Since President Obama signed the Affordable Care Act on March 23, 2010, supporters have called the legislation “the law of the land,” and the president says the health care debate is “over.”
But in a new book, one journalist points out that laws can change.
In “Overcoming Obamacare: Three Approaches to Reversing the Government Takeover of Health Care,” released Monday, author Philip Klein argues that the president’s signature law must be repealed. But repeal alone is not enough, Klein says. Opponents of Obamacare must come to agreement on an alternative.
Solely repealing the law still leaves Americans with a “broken health care system,” according to Klein.
Obamacare’s supporters often claim conservatives propose no alternative. The truth, Klein argues, is that so many plans and points of view have been offered from the right that they’ve failed to agree on just one.
“Many of the differences among the competing proposals within the right-of-center health care policy community are [rooted] in a principled disagreement over what the appropriate role is for government in the first place,” writes Klein.
In “Overcoming Obamacare,” Klein conducts an analysis of Obamacare alternatives based on his years covering the health care debate as a reporter for the Washington Examiner.
“[C]ontrary to what Obama likes to argue, the health care debate is not ‘over,’” writes Klein.
Klein says that objections to Obamacare can be separated into three separate schools of thought:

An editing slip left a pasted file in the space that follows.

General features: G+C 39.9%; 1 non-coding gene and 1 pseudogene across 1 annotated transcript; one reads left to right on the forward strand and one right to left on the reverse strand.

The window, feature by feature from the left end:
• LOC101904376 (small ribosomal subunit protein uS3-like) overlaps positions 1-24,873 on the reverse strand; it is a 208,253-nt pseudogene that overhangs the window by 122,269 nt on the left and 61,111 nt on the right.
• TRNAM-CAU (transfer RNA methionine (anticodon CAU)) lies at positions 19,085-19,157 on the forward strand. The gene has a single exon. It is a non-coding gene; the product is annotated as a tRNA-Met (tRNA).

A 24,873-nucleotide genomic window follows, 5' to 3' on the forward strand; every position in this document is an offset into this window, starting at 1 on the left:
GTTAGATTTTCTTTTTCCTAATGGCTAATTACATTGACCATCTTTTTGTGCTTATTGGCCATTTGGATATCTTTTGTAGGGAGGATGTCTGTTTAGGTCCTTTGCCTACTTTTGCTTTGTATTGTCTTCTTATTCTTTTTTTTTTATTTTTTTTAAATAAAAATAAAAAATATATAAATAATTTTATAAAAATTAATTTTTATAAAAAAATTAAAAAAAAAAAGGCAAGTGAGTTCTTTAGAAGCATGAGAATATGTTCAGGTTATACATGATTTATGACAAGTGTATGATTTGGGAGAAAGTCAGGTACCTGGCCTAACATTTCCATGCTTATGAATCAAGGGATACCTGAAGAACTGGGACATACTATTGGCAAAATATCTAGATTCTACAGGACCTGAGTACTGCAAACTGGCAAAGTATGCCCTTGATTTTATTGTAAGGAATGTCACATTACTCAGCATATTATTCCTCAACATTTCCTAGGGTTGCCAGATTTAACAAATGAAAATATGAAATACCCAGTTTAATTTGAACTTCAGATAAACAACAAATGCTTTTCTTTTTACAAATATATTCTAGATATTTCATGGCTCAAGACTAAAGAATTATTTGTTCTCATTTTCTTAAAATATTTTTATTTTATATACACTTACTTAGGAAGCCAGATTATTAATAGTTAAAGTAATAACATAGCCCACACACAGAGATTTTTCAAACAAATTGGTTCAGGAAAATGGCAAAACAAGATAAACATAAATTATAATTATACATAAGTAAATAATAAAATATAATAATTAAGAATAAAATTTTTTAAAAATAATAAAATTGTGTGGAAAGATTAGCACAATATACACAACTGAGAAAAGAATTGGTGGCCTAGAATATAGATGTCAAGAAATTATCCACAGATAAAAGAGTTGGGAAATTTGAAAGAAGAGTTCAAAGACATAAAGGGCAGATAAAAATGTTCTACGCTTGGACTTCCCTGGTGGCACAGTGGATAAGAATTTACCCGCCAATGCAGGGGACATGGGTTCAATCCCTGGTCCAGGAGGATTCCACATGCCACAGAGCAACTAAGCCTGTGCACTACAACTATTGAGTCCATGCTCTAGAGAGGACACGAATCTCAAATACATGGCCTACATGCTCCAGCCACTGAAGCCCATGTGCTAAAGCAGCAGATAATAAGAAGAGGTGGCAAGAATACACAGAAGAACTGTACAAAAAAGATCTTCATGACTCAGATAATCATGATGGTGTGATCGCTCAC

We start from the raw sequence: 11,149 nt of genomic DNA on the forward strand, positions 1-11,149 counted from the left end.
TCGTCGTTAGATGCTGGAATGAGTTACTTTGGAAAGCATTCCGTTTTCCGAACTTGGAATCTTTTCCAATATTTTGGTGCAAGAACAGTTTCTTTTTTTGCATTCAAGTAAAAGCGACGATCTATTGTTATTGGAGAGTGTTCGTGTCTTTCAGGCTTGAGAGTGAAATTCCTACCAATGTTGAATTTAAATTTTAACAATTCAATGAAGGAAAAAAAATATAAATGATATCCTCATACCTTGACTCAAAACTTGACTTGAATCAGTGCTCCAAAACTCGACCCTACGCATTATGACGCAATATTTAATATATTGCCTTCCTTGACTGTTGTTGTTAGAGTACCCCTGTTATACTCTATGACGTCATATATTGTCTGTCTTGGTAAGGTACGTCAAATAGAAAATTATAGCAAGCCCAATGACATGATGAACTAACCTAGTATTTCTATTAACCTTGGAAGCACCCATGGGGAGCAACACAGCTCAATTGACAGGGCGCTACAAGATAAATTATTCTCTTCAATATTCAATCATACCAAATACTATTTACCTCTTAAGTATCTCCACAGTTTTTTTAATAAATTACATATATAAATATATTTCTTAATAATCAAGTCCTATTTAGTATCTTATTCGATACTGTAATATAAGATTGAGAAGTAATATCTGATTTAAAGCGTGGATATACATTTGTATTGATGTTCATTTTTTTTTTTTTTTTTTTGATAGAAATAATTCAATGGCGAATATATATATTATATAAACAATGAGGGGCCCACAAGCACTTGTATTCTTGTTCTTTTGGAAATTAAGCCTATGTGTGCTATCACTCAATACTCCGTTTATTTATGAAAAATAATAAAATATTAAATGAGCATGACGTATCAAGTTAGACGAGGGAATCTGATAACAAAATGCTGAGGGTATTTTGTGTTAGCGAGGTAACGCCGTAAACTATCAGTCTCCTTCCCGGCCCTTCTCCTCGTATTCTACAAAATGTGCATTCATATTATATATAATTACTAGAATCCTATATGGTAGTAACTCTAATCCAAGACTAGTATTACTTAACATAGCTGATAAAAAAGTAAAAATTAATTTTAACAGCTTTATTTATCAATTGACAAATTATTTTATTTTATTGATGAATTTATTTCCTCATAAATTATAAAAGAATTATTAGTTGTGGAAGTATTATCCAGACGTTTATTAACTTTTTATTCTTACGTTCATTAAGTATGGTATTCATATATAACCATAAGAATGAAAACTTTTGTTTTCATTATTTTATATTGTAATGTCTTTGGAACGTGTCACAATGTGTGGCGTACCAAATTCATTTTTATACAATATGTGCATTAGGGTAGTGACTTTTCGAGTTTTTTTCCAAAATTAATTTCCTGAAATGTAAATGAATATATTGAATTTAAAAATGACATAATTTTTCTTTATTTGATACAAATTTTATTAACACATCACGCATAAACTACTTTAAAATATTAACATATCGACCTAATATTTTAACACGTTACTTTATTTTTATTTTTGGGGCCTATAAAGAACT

1) The Reform School: made up of people who believe that repealing Obamacare is “unrealistic,” but seek ways to guide the legislation in “a more market-oriented direction.”
2) The Replace School: comprised of people who believe that a full repeal of the law is a “necessity,” but only if an alternative is presented that can make health insurance widely affordable and available.
3) The Restart School: those who believe in fully repealing Obamacare, then using the resulting “clean slate” to allow the free market to bring down costs.
“Not every proposal explored in this book would require a full repeal of the law,” writes Klein. “But all of them, in some way, seek to reverse America’s current trajectory toward a government takeover of health care and instead push the system in a more market-oriented direction.”
Nina Owcharenko, director of the Center for Health Policy Studies at The Heritage Foundation, contributed to the book. She says Klein’s work brings to light new ideas to fix the American health care system:
“Klein does a nice job identifying the alternative approaches to the Affordable Care Act and I believe showcases that these alternatives offer Americans a better health care system than we have today,” Owcharenko tells The Daily Signal.